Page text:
“Obama Resigns from Controversial Church” reads the headline on CNN today.
I’m not going to go into the article itself; I didn’t even read it. I’m just fascinated by the headline. I am struck by the subtle but clear implication that churches should not be “controversial.”
What would a “non-controversial” church look like? I imagine the closest we might come would be Joel Osteen’s Lakewood megachurch in Houston, where services come with insipid, saccharine Christian pop interspersed with neutered, vague messages of self-empowerment: embrace Jesus, and your life will get better. But even this is controversial; it may not be inflammatory, but within the broad Christian world, Osteen’s gentle pabulum is widely considered heresy because his “Prosperity Gospel Lite” message flatly contradicts Christ’s teachings.
Osteen, however, is not out there calling the Catholic Church “the Great Whore,” or insisting that Hitler was God’s messenger, herding the Jews into Israel so that we can get moving with Armageddon, or peddling a wildly re-imagined history wherein America was founded by literalist evangelicals intent on destroying Islam. He is not making an ass of himself protesting military funerals with ugly anti-gay language, or concocting conspiracy theories involving the U.S. government and AIDS. He’s soft-spoken and polite. He smiles. He’s the kind of pastor of which CNN might approve.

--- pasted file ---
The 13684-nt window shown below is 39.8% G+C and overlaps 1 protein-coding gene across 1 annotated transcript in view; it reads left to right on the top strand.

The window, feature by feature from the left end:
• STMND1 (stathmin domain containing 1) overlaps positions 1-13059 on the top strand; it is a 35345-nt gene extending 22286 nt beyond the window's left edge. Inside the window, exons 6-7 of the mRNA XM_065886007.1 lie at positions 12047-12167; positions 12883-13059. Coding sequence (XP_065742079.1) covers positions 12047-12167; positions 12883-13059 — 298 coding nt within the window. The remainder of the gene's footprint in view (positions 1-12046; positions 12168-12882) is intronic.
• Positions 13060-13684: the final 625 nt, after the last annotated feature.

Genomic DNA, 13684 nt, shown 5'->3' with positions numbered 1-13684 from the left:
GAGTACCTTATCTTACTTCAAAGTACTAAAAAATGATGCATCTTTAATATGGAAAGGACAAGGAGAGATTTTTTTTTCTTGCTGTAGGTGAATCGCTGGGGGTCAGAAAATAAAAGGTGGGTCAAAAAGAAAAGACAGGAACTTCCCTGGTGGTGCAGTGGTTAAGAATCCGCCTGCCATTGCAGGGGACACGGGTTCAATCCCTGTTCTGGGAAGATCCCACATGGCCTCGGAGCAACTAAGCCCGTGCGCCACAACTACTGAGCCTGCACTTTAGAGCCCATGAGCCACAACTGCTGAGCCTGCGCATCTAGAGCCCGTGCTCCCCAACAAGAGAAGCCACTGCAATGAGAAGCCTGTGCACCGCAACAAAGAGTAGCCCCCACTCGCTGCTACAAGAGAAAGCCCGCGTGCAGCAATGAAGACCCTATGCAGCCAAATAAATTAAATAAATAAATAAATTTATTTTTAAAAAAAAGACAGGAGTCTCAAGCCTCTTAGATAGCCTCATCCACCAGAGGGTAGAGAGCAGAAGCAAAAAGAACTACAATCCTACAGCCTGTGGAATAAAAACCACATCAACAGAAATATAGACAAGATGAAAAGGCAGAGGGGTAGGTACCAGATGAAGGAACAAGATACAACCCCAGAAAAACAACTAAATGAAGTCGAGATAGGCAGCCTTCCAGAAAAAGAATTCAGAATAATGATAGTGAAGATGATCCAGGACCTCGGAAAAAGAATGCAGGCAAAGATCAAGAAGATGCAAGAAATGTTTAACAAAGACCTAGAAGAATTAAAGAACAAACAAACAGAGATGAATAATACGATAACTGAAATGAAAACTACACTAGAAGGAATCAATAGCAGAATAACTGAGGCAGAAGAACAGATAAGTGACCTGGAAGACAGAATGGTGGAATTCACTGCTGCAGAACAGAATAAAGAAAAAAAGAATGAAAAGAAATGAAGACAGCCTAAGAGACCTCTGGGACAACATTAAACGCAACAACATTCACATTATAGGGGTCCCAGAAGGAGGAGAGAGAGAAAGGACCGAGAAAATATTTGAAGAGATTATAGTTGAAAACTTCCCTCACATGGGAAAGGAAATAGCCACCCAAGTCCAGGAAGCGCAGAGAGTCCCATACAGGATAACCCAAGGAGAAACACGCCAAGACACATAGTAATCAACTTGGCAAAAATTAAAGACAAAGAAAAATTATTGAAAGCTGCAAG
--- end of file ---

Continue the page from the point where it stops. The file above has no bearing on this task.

What we’re dancing around, though, is the indisputable fact that Jesus was and remains a pretty controversial guy. If I had to summarize the New Testament in a single theme, it might well be the overthrow of the established order, beginning with Mary’s thundering outburst at the Annunciation – “He has shown strength with his arm and has scattered the proud in their conceit, casting down the mighty from their thrones and lifting up the lowly. He has filled the hungry with good things and the rich he has sent away empty.”
Of course, there is comfort and solace to be found in the Holy Spirit, and churches and church communities have pastoral obligations to console the aggrieved, be companions to the lonely and encourage the frightened. But we are also called upon to stand up for the marginalized and the oppressed; we are called to be a voice for those who have none. It is, frankly, our Christian duty to be a little bit obnoxious. Shying away from controversy for the sake of appearance is not a Christian virtue, as convenient as it might be for a politician on the campaign trail.